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Work: Starting At A New Employer - A Primer

Choosing Benefits From A New Employer

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Benefits can be a major reason to join or remain in the workforce. It is likely that qualify for most of the benefits employers offer despite your health history.

The general guideline in deciding which benefits to take as a new employee with a health history is to "take as much as you can get."

  • You can always drop a benefit. 
  • Because of your health history, it may be more difficult to sign up later or to increase amounts of a benefit. There are usually "Open Enrollment" periods during which you can make changes without health questions or an exam. However, they may not cover all benefits or increases in coverage.

When you review benefits,check: each of the following:

  • The definition of the benefit. For example, if it is salary continuation, how much salary will be paid and for how long?
  • Does the list of eligible employees include you?
    • Does the list include your type of job? Larger employers in particular may provide different benefits for different classifications of employees. For example, employees who work on the factory floor versus executives.
    • Does the employer distinguish between part time and full time employees?
      • Most employers only offer benefits to employees they consider to be full-time employees. The definition of "full-time" varies from employer to employer. As a general matter, employees who work thirty (30) hours or more per week are full-time.
      • A minority of employers offer benefits to part-time employees. If part-time employees are eligible for benefits, the benefits are generally less than those offered to full-time employees.
  • Is there a probation period before are eligible for the benefit? The probation period is the period of time between the date of hire and the date benefits become effective. For example, an employer offers health insurance to new employees, but not until 30, 60 or 90 days after the employee starts work. The 30, 60 or 90 day period is the "probation period." A probation period gives you time to examine the employer's benefits and decide which ones you want to enroll in.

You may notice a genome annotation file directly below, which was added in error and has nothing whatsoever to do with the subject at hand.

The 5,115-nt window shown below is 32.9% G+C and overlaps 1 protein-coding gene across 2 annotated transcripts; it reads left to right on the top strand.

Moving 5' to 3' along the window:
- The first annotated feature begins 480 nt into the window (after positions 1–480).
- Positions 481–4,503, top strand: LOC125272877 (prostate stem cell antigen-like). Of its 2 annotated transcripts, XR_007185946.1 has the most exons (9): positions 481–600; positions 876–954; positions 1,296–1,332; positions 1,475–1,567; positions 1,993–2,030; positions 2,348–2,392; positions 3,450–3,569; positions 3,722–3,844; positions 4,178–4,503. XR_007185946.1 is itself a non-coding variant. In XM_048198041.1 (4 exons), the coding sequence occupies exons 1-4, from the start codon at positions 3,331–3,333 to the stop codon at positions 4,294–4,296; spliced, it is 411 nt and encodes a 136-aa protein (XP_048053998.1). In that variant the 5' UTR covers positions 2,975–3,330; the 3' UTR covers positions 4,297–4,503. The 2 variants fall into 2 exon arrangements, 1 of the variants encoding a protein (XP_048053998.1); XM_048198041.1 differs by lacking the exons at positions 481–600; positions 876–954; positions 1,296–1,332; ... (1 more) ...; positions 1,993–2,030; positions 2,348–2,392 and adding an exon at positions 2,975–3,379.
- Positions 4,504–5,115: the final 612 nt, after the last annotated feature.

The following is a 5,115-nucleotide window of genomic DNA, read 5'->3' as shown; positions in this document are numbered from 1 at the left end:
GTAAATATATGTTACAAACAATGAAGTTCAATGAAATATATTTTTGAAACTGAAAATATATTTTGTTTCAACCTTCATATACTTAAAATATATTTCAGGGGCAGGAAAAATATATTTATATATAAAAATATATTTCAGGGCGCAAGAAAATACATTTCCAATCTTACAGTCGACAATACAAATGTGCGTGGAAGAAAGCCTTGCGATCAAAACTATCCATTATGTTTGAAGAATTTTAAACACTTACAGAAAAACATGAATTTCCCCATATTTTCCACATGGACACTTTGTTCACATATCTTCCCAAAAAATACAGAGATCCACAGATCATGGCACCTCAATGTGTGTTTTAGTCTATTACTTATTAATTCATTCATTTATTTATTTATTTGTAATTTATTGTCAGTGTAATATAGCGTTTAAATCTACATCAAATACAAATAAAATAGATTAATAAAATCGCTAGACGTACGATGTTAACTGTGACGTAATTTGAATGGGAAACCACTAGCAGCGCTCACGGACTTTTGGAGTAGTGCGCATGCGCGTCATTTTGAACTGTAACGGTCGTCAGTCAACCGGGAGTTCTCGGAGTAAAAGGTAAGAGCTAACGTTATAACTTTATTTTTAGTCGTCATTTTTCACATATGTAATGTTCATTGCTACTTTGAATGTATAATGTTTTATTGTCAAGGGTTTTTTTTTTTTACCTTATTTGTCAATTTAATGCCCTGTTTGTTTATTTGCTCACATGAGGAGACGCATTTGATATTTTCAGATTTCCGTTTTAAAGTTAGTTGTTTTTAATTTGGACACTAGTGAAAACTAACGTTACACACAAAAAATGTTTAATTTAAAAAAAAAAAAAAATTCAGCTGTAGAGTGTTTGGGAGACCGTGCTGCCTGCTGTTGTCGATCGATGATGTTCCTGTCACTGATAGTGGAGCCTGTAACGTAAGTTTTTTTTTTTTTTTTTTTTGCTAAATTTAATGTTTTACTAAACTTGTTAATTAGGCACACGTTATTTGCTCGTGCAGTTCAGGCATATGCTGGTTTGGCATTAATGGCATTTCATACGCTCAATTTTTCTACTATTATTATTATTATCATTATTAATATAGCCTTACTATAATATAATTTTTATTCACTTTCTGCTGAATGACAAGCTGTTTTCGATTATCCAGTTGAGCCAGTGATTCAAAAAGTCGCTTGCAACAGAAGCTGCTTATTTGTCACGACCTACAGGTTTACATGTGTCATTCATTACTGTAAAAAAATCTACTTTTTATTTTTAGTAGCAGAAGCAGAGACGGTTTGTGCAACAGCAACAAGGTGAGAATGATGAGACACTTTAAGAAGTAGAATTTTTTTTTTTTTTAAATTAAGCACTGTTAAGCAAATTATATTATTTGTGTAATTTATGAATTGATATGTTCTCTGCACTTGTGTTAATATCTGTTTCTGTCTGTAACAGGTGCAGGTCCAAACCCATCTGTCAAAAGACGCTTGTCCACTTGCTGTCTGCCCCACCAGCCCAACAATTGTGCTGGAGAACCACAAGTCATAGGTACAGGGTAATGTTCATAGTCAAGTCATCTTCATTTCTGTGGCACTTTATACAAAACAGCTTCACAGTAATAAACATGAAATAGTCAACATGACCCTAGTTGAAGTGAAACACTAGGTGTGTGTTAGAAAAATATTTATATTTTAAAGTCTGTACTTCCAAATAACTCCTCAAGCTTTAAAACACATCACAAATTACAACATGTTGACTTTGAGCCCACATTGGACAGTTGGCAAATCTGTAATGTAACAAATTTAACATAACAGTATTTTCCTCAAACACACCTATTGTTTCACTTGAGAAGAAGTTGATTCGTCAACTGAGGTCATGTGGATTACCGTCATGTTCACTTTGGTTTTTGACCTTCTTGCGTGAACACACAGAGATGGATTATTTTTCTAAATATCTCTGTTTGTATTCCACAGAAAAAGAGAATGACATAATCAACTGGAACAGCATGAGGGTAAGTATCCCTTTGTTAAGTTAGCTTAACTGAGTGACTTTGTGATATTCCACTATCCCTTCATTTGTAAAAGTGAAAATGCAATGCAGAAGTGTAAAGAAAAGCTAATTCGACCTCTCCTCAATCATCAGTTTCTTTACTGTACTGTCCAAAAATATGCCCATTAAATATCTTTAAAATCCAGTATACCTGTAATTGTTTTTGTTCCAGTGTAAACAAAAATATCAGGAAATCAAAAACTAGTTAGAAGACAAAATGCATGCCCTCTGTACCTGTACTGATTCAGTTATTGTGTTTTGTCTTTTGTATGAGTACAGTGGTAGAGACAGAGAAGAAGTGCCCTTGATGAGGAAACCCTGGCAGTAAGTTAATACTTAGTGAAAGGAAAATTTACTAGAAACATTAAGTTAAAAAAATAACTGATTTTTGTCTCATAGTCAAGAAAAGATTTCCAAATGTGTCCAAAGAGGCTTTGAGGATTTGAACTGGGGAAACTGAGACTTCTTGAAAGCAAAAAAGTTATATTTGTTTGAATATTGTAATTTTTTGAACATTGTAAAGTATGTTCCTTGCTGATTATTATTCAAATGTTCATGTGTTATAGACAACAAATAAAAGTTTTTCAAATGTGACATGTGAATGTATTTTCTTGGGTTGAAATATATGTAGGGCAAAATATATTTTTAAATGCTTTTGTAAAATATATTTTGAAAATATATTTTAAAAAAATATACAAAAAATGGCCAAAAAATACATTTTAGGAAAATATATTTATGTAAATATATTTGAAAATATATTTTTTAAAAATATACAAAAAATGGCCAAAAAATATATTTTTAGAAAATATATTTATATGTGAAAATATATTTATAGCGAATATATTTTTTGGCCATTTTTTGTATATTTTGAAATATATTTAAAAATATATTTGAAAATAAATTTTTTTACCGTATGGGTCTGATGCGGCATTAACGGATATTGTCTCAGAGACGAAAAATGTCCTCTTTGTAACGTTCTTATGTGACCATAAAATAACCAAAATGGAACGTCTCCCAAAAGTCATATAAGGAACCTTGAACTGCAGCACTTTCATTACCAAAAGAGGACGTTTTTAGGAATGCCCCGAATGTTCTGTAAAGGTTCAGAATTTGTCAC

• If there is a probation period, how long it is?
    • If there is a probation period, you will have to look elsewhere for health insuranceFor example, if you have continued health coverage under COBRA from your previous employer, you need to continue it until the new coverage starts at the end of the probation period.
    • A probation period doesn't count with respect to HIPAA, the federal law which limits an employer's right to impose a new pre-existing condition exclusion in a health insurance policy in certain circumstances. The date of hire becomes the enrollment date for purposes of determining whether you have been without creditable health insurance for more than 63 days. This becomes important if you are considering letting your previous health insurance lapse until the new employer's coverage starts -- which we do not recommend. (If money is an issue, see How To Deal With A Financial Crunch). If you nonetheless want to let your previous coverage lapse and are relying on HIPAA to eliminate a new pre-existing condition exclusion, contact the new employer's insurer to confirm that their practice is to consider the date of hire the important date with respect to a pre-existing condition exclusion -- not the end of the probation period.
  • Is there a period during which pre-existing health conditions are excluded? If so, does your condition count as one of those which are excluded? For example, some pre-existing condition provisions provide that a condition is pre-existing if a reasonable person would have seen a doctor for the condition in the past 6 months. If there was no reason to see the doctor, your condition may not be considered to be "pre-existing."
  • Who pays for what?
    • There is no legal requirement that employers provide benefits or, if they do, the portion the employer pays, if any.
    • Most employers pay at least a portion or many employee benefits. The amount paid by the employer depends on many factors, including management philosophy, insurance company requirements, union contracts, geographical location, type of industry, and size of the pool of potential workers in your geographic area. The question remaining for you is how much you will be expected to pay for each benefit, if anything.

If there is a question concerning whether the employer's health plan legally can exclude coverage for your pre-existing health condition, and if so, for how long, read: HIPAA

For a list of benefits offered by employers, and guidelines concerning their value to a person with a history of a serious health condition, click here

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